RECENT attention given Columbus for the seven National Historic Landmarks within the city limits stirred some community pride in at least one resident of the town of Hartsville.
Paul Lock, who has lived in the eastern Bartholomew County area for approximately 10 years, has suggested that Hartsville needs to toot its own horn a bit more loudly in celebrating its historical heritage.
“Hartsville City Park sports two historical markers, one for a local soldier of Civil War fame, Private Barton W. Mitchell,” he wrote recently. “The second is for ... Hartsville College. The school was located on Hartsville’s south side close to the cemetery. However, there is no historical marker to mention the most important family ever to live in our county, the Milton Wright family, for their contributions to early aviation.”
In his mention of Milton Wright, Paul is referring to the father of Orville and Wilbur, acknowledged for history’s first powered flight and considered by many to be the parents of aviation.
The connection of the Wright family to Hartsville and its former college is pretty well-documented in Bartholomew County history. The exact details, however, have become so twisted in the telling and retelling of the story that fact has been replaced with myth.
Paul’s right in that Hartsville should celebrate the family, but the famous Wrights — Wilbur and Orville — had little to nothing in the way of a Hartsville connection.
In fact, Wilbur is the only one of the boys to have lived in Hartsville. He came here before his first birthday in 1868 and was whisked away before he celebrated his second in 1869. So far as any available records can attest, Orville never resided in Hartsville.
Even if someone wanted to capitalize on Wilbur’s connection to Hartsville, there’s little to write home about.
Consider the one recorded paragraph about Wilbur and Hartsville that appeared in the New Castle Daily Times on June 11, 1909, six years after the brothers’ initial flight at Kitty Hawk, N.C.:
“As the family removed to Hartsville in September 1868, this son’s life in his natal home was brief. Early incidents relating to him, though interesting to the family, are not important enough to justify publication.”
Nevertheless, people through the years have made much of a Hartsville connection to the Wright brothers.
I remember running down a report in 1990 that while removing a wall in First Baptist Church in Hartsville, workers had come across signatures in the wood — one of which was clearly that of someone named Orville.
There was a great deal of excitement about the find and a lot of speculation that the Orville in question could possibly have been the famous Wright brother. The excitement was short-lived because alongside the Orville signature was the date of 1897. Orville would have been well into his 20s and well-established in Dayton, Ohio, where he and Wilbur would do much of the preliminary work on their flying machine.
Another Wilbur and Orville “sighting” can be traced to the recollections of a former Columbus mayor named William Beck (1894-98), who attended Hartsville College in the 1880s. In local newspaper clippings from 1908, Beck recalled his college days and associating with Wilbur and Orville, even going so far as to recount that Wilbur had been a member of the school choir and that Orville also went by the name of Lorin.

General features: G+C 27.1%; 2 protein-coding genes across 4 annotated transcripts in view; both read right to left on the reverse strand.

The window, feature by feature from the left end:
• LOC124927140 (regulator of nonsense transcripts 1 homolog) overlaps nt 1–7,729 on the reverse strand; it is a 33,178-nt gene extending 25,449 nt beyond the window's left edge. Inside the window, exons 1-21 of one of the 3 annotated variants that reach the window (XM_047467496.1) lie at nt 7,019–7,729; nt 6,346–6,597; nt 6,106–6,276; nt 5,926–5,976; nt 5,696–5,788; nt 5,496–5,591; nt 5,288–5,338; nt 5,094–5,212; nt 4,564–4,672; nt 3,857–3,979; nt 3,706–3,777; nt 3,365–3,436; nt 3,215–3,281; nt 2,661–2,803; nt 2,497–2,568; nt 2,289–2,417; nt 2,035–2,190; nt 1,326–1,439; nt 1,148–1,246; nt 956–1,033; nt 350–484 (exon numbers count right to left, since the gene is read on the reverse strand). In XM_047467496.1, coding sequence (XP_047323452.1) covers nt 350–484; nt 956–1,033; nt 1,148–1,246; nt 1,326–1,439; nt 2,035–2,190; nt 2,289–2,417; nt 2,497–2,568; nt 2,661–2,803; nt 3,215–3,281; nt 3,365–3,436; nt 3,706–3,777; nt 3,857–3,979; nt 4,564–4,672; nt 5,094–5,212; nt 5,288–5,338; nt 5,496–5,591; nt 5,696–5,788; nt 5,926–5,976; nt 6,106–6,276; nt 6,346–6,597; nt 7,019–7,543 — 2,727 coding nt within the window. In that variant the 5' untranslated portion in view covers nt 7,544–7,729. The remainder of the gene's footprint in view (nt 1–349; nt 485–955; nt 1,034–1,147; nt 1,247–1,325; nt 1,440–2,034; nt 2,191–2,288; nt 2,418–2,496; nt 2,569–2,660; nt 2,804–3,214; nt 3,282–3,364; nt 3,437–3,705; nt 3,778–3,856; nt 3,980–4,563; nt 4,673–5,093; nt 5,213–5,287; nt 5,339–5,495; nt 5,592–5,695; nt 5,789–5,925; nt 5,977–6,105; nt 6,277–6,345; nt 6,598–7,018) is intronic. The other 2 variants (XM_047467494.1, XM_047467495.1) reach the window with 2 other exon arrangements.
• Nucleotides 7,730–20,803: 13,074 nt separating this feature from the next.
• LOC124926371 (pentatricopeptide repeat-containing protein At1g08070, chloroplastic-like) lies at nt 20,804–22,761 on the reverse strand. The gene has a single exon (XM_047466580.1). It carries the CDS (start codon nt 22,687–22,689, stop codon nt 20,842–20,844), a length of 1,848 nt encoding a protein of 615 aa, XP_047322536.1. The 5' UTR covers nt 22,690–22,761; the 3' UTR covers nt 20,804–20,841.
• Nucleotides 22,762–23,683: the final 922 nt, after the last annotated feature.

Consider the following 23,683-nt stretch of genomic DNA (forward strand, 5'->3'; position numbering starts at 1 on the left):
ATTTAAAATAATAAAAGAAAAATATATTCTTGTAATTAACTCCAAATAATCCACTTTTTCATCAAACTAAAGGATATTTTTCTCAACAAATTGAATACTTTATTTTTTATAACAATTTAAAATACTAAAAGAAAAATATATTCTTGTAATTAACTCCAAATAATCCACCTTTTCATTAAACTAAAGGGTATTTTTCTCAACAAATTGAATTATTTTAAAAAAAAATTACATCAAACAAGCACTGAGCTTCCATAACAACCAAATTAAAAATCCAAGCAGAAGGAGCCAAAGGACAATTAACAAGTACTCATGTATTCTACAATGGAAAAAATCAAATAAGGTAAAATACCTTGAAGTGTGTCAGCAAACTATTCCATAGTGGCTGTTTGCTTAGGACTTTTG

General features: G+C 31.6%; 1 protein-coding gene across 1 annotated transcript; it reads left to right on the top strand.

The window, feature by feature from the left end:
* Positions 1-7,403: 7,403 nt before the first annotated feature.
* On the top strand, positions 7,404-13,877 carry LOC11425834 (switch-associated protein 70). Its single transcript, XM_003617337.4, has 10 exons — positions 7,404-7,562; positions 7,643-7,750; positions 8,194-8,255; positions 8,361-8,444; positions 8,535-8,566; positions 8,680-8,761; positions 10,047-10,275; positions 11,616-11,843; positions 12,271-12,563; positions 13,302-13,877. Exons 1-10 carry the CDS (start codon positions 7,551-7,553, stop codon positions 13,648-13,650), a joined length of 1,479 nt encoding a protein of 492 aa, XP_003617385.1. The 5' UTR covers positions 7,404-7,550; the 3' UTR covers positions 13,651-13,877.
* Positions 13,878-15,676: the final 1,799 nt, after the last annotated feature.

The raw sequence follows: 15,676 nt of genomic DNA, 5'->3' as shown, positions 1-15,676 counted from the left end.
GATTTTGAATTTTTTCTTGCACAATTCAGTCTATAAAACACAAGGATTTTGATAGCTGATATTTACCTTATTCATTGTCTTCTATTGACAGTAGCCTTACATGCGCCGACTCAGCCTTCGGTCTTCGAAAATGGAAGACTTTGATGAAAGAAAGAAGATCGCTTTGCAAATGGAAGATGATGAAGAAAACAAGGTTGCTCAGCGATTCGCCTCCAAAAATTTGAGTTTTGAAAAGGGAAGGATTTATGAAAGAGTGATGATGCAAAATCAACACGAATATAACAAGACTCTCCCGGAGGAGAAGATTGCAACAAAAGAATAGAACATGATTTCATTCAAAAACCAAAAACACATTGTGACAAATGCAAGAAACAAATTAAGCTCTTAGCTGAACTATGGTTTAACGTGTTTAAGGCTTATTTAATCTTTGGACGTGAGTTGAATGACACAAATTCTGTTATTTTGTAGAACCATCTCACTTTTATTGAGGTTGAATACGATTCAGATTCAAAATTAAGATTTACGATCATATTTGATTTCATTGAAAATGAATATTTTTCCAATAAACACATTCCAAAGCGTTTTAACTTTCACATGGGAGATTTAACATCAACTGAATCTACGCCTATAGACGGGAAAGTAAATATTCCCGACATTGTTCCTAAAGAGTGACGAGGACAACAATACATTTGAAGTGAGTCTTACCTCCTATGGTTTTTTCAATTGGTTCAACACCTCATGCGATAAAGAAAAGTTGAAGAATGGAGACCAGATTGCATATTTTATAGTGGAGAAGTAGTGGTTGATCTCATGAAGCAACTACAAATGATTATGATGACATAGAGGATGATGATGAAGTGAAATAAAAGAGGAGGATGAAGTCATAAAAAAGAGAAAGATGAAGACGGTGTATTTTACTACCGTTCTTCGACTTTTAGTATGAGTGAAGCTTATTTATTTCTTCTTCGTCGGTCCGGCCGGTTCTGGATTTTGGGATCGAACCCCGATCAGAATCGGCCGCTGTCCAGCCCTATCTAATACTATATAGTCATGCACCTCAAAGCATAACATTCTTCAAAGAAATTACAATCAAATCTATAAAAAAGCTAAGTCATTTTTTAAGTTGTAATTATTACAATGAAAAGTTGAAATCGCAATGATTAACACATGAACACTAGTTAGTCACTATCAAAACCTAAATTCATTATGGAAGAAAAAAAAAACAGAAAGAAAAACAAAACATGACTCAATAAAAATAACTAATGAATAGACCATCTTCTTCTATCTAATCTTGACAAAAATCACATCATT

There’s a grain of truth to that story, but only a grain. In truth, neither Wilbur nor Orville had bothered to get a high school diploma and certainly didn’t attend Hartsville College.
The grain of truth is that there were two Wright brothers who did attend Hartsville from 1881 to 1883 — the same years Beck was in attendance — but they were named Reuchlin and Lorin. They were Wilbur and Orville’s older brothers.
The most direct connections of the Wright family to Hartsville are the parents, Milton and Susan.
Milton had enrolled in Hartsville College as a student in 1850. It was there that he met his future wife. After completing his studies, he was ordained a minister in the United Brethren Church — which oversaw the Bartholomew County school — and served in several functions with the church through the 1860s.
In 1868 he took on dual roles — as a teacher at Hartsville College and minister for the local United Brethren Church.
Both duties would last only a year. In 1869 he was offered a position as editor of a weekly church paper in Dayton, Ohio. It was there that the family would settle in for a long stay, briefly interrupted on occasion for other assignments but none which drew him back to Hartsville.
Things went downhill for the college following the departure of the Wrights. There was a bitter division within the United Brethren Church, which eventually led to a schism. The college itself hit hard financial times and eventually closed.
Church leaders debated what to do about the shuttered building, and there was even talk in late 1897 of selling the property to the Methodist Church.
Ecumenism wasn’t widespread among religious groups in the late 1890s, and according to legend, one former worker at the school on hearing of a potential sale to another church body said, “I’ll burn it down before we sell it to the blankety-blank Methodists.”
Sure enough, the college did burn to the ground on the evening of Jan. 30, 1898. Officials attributed the cause to arson.
The only thing left of Hartsville College and its connection to the Wright family is a bunch of memories.
It is true that the Wright brothers — sons of Milton and Susan Wright — did attend Hartsville College and did live in Hartsville. They just weren’t the famous Wright brothers.
Harry McCawley is associate editor of The Republic. He can be reached by phone at 379-5620 or email at firstname.lastname@example.org.